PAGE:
ADA
Checklist for the Plaintiff

This section tells you what to do:

  1. Before the Hearing
  2. During the Hearing
  3. After the Hearing
  4. More help for before, during and after the hearing...

  1. Before the Hearing

    • Contact the defendant to talk about your claim. Try to settle without going to court.

    • Suggest mediation or agree to try it. Or, see if there is some other informal way to solve your dispute.

    • Learn how small claims court works. Read over this website, contact the Small Claims Advisor, or go to a small claims court session. (Read more on the Small Claims Advisor page.)

    • Try to figure out if you have a good case.

      • Does the law support your case?
      • Can you prove case?
      • Did you miss the deadline to file your claim?
      • Did you lose money?
      • Can you represent yourself?
      • Does the defendant have a good defense?
    • How much is your claim for? Figure out the exact amount. If you are suing as an individual, or as an individual who owns a business (i.e. sole proprietor), you can't get more than $10,000 in small claims court (with exceptions that limit this amount: Code of Civil Procedure sections 116.220(c) and 116.221 ). If you are suing as a corporation, partnership or any other type of business other than a sole proprietorship, you are limited to asking for $5,000. And, you can only get a judgment for the amount of damages you can prove, even if the defendant doesn't go to court.

    • Figure out which court to file your lawsuit in. This is called the venue (location) of the lawsuit.

    • File a Plaintiff's Claim and Order to Defendant (SC - 100 ). If you are a business with a fictitious name, file a Fictitious Name Declaration (SC - 103 ).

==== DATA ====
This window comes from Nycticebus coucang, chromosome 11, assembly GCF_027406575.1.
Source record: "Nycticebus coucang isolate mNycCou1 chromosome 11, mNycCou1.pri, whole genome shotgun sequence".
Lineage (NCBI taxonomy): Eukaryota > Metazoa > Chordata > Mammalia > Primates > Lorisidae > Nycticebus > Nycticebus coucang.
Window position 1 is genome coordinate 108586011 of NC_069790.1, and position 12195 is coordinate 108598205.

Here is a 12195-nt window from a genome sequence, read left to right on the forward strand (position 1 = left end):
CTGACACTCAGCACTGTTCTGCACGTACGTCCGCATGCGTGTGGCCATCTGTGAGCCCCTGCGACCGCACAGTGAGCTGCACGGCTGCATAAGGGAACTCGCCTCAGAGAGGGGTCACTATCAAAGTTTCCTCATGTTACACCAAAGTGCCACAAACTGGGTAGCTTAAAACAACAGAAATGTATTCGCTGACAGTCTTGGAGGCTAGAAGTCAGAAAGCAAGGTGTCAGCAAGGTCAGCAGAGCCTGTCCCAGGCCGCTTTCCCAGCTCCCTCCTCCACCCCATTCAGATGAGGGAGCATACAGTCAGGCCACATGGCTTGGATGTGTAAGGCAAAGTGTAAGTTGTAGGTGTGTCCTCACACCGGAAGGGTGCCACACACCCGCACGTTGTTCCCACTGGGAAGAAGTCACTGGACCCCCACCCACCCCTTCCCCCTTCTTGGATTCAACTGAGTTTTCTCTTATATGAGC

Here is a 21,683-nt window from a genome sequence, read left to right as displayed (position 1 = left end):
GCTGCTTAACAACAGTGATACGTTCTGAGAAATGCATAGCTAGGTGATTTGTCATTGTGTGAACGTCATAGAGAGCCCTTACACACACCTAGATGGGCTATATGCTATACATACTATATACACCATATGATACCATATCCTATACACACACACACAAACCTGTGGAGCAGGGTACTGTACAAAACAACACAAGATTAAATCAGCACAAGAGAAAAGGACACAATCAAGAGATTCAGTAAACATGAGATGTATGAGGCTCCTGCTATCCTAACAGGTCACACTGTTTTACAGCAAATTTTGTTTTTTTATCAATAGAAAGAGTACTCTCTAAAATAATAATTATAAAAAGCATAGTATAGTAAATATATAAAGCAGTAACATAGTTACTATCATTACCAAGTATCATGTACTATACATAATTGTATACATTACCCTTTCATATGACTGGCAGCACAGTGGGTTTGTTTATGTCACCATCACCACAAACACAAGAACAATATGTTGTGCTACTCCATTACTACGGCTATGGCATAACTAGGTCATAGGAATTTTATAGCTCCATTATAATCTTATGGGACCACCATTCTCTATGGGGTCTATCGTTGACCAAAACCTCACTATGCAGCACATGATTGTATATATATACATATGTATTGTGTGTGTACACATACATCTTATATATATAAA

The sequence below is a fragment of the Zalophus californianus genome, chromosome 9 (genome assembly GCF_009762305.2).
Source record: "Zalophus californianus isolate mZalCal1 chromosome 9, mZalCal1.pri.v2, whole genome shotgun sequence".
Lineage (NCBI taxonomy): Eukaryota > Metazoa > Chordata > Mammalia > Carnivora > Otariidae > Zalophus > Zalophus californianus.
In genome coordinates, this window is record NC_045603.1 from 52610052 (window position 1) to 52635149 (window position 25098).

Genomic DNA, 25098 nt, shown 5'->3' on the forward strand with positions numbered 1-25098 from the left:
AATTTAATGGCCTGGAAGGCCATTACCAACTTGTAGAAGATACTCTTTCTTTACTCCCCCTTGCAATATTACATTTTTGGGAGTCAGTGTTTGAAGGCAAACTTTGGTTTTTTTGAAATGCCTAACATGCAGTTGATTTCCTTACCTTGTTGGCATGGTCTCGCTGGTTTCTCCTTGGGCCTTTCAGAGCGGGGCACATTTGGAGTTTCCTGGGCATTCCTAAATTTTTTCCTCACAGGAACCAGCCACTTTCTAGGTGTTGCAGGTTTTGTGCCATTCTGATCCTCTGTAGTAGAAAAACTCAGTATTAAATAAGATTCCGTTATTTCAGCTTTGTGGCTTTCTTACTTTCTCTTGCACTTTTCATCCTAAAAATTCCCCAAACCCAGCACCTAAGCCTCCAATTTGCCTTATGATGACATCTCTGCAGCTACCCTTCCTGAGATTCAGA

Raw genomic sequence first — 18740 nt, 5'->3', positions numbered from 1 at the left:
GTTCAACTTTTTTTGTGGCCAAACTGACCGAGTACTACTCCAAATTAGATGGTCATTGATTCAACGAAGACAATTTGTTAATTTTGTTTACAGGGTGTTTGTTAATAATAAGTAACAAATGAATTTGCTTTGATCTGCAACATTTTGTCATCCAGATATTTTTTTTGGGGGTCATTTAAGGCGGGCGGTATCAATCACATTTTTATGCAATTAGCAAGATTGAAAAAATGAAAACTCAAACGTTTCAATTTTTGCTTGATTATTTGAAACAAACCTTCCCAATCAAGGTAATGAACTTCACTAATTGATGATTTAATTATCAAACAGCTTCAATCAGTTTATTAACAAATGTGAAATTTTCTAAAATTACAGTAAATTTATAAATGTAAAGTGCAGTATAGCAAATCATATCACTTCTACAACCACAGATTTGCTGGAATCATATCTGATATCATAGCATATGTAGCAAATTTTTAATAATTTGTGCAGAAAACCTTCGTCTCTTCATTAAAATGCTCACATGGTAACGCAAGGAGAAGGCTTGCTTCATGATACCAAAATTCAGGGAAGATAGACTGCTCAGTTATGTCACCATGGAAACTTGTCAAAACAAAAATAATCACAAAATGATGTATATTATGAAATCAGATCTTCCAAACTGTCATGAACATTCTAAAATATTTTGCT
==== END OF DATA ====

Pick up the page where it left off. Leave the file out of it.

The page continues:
• Get someone to serve your claim on every defendant. Make sure the defendants get enough notice. File the Proof of Service (SC - 104 ) at court before your hearing.

    • Prepare your claim. If the defendant files a Defendant’s Claim and Order to Plaintiff (SC - 120 ) to be heard at the same time as your claim, prepare your defense for that claim, too:

      • Organize your thoughts,
      • Collect evidence,
      • Talk to witnesses, etc.
      • Make 2 copies of the papers that you want to show the judge.
      • Ask your witnesses to write a declaration or go to your hearing.
    • Keep talking to the other person. Try to settle the case before your hearing. If you think more time could help you settle, ask the court to move your hearing to a later date.
  2. During the Hearing

    • Take the original and two copies of the papers you want to show the judge. Take your witnesses’ declarations or make sure they go to the hearing.

    • Get to the courthouse 15 minutes early. Make sure your case is on the calendar. Go to the courtroom where your case will be.

    • When the clerk calls the names of all the cases, let him or her know you are there.

    • They may ask you if you want to let a temporary judge to decide your case. If you don’t want to, the clerk will probably give you another hearing date with a permanent judge or court commissioner.

    • After the witnesses take their oath, the clerk will ask you to leave the courtroom with the defendant so you can share evidence and try to settle the case. You have to give the defendant a copy of the papers you want to give to the judge. When you’re done, go back to the courtroom and wait for them to call your case.